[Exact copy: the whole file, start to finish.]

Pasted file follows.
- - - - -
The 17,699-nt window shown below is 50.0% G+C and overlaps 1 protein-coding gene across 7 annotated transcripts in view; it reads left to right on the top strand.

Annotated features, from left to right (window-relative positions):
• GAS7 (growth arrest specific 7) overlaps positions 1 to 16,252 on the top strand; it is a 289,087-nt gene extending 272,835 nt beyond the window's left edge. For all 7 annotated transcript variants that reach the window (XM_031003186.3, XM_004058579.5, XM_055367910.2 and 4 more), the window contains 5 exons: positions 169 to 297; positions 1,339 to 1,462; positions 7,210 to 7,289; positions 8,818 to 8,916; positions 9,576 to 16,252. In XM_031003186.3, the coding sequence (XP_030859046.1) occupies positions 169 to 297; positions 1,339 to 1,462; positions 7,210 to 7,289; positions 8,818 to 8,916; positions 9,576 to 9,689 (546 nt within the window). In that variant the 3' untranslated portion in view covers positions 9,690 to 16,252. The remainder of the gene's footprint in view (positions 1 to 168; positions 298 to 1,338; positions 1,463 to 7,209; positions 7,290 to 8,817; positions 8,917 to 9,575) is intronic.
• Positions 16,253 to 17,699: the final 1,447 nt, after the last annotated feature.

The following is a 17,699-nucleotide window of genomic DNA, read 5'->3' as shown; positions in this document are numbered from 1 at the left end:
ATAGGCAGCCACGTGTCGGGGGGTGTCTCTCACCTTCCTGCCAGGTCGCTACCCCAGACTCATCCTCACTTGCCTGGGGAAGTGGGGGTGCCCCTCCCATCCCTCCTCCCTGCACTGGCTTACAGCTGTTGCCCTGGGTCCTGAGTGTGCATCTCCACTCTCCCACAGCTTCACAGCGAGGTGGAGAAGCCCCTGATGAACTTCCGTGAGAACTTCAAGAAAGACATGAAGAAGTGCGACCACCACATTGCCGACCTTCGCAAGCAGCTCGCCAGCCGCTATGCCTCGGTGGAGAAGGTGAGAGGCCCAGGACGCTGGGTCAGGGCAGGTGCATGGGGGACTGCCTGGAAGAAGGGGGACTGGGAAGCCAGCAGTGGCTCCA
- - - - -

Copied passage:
The 17,699-nt window shown below is 50.0% G+C and overlaps 1 protein-coding gene across 7 annotated transcripts in view; it reads left to right on the top strand.

Annotated features, from left to right (window-relative positions):
• GAS7 (growth arrest specific 7) overlaps positions 1 to 16,252 on the top strand; it is a 289,087-nt gene extending 272,835 nt beyond the window's left edge. For all 7 annotated transcript variants that reach the window (XM_031003186.3, XM_004058579.5, XM_055367910.2 and 4 more), the window contains 5 exons: positions 169 to 297; positions 1,339 to 1,462; positions 7,210 to 7,289; positions 8,818 to 8,916; positions 9,576 to 16,252. In XM_031003186.3, the coding sequence (XP_030859046.1) occupies positions 169 to 297; positions 1,339 to 1,462; positions 7,210 to 7,289; positions 8,818 to 8,916; positions 9,576 to 9,689 (546 nt within the window). In that variant the 3' untranslated portion in view covers positions 9,690 to 16,252. The remainder of the gene's footprint in view (positions 1 to 168; positions 298 to 1,338; positions 1,463 to 7,209; positions 7,290 to 8,817; positions 8,917 to 9,575) is intronic.
• Positions 16,253 to 17,699: the final 1,447 nt, after the last annotated feature.

The following is a 17,699-nucleotide window of genomic DNA, read 5'->3' as shown; positions in this document are numbered from 1 at the left end:
ATAGGCAGCCACGTGTCGGGGGGTGTCTCTCACCTTCCTGCCAGGTCGCTACCCCAGACTCATCCTCACTTGCCTGGGGAAGTGGGGGTGCCCCTCCCATCCCTCCTCCCTGCACTGGCTTACAGCTGTTGCCCTGGGTCCTGAGTGTGCATCTCCACTCTCCCACAGCTTCACAGCGAGGTGGAGAAGCCCCTGATGAACTTCCGTGAGAACTTCAAGAAAGACATGAAGAAGTGCGACCACCACATTGCCGACCTTCGCAAGCAGCTCGCCAGCCGCTATGCCTCGGTGGAGAAGGTGAGAGGCCCAGGACGCTGGGTCAGGGCAGGTGCATGGGGGACTGCCTGGAAGAAGGGGGACTGGGAAGCCAGCAGTGGCTCCA